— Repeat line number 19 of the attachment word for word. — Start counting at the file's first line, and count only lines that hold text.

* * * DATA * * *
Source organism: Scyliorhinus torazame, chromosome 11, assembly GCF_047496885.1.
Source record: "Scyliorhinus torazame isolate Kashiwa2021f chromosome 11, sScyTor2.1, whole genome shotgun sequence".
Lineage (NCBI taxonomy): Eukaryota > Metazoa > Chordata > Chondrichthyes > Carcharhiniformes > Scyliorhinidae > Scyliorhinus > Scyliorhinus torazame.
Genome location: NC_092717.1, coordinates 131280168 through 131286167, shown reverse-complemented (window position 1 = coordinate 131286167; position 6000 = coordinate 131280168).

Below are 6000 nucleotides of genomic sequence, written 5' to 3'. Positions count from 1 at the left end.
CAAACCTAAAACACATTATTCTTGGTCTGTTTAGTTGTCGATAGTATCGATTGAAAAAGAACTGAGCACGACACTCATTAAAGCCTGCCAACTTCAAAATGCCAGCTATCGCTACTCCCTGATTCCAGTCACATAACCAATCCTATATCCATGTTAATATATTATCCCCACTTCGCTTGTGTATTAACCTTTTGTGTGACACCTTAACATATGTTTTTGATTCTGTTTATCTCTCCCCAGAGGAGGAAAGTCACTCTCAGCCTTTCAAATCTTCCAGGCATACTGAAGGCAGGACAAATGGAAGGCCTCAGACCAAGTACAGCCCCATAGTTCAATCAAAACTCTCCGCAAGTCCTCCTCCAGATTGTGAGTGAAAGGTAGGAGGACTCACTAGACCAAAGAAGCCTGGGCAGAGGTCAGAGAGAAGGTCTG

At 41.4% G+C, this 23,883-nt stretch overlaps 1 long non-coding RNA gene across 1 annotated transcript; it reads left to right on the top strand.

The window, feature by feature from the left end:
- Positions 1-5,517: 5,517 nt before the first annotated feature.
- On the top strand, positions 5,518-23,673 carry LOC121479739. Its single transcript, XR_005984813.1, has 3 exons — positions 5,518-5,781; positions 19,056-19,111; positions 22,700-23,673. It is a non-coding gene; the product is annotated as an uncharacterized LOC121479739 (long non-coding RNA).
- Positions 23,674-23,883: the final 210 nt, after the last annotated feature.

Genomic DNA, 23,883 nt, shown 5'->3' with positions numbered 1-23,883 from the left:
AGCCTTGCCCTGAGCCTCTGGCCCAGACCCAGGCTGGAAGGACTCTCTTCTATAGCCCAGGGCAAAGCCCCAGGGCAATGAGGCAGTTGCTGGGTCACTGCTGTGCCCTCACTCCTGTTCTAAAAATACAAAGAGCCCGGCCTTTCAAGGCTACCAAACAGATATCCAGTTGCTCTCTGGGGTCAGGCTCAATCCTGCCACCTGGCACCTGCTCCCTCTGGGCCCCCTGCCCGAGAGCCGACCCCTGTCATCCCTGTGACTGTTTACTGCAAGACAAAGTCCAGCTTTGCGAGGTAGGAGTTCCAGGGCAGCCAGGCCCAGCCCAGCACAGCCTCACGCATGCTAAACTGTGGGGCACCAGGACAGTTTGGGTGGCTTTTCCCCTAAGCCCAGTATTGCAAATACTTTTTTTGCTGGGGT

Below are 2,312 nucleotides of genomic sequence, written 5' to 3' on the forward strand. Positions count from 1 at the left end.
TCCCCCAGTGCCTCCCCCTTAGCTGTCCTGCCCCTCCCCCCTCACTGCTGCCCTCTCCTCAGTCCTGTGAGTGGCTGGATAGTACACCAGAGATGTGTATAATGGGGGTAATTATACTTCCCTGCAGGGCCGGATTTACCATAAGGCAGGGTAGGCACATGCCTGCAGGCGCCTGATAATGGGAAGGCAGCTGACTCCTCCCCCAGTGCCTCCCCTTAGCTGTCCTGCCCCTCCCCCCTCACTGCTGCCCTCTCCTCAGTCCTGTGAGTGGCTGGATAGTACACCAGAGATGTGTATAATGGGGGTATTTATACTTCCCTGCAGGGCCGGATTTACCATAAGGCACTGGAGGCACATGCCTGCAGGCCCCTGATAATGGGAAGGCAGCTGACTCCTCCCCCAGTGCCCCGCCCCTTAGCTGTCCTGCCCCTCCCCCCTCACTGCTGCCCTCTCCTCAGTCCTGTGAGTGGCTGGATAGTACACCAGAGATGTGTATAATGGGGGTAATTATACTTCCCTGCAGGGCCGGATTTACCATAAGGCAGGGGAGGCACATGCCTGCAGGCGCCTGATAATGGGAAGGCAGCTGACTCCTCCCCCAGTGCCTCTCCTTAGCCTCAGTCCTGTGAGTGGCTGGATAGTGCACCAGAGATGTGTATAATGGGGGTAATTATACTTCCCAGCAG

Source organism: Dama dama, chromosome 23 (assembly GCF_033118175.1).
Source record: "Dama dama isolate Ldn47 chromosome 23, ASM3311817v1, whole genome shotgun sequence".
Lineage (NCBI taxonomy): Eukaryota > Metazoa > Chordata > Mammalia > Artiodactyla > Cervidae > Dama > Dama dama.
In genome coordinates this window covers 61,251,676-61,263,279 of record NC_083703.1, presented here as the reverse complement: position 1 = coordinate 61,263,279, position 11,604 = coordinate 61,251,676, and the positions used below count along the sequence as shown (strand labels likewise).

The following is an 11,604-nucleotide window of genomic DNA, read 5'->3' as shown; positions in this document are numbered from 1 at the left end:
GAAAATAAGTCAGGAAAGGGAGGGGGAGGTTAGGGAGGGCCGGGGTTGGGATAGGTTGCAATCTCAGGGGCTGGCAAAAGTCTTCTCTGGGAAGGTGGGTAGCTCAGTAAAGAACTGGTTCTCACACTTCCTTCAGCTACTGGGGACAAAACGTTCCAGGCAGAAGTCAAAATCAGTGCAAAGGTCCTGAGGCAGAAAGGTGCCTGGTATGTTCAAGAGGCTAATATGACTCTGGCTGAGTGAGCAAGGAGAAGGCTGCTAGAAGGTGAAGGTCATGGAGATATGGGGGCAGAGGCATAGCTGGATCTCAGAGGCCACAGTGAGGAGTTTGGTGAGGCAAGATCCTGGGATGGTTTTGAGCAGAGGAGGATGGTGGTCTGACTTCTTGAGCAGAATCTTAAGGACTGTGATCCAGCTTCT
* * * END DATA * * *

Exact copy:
In genome coordinates this window covers 61,251,676-61,263,279 of record NC_083703.1, presented here as the reverse complement: position 1 = coordinate 61,263,279, position 11,604 = coordinate 61,251,676, and the positions used below count along the sequence as shown (strand labels likewise).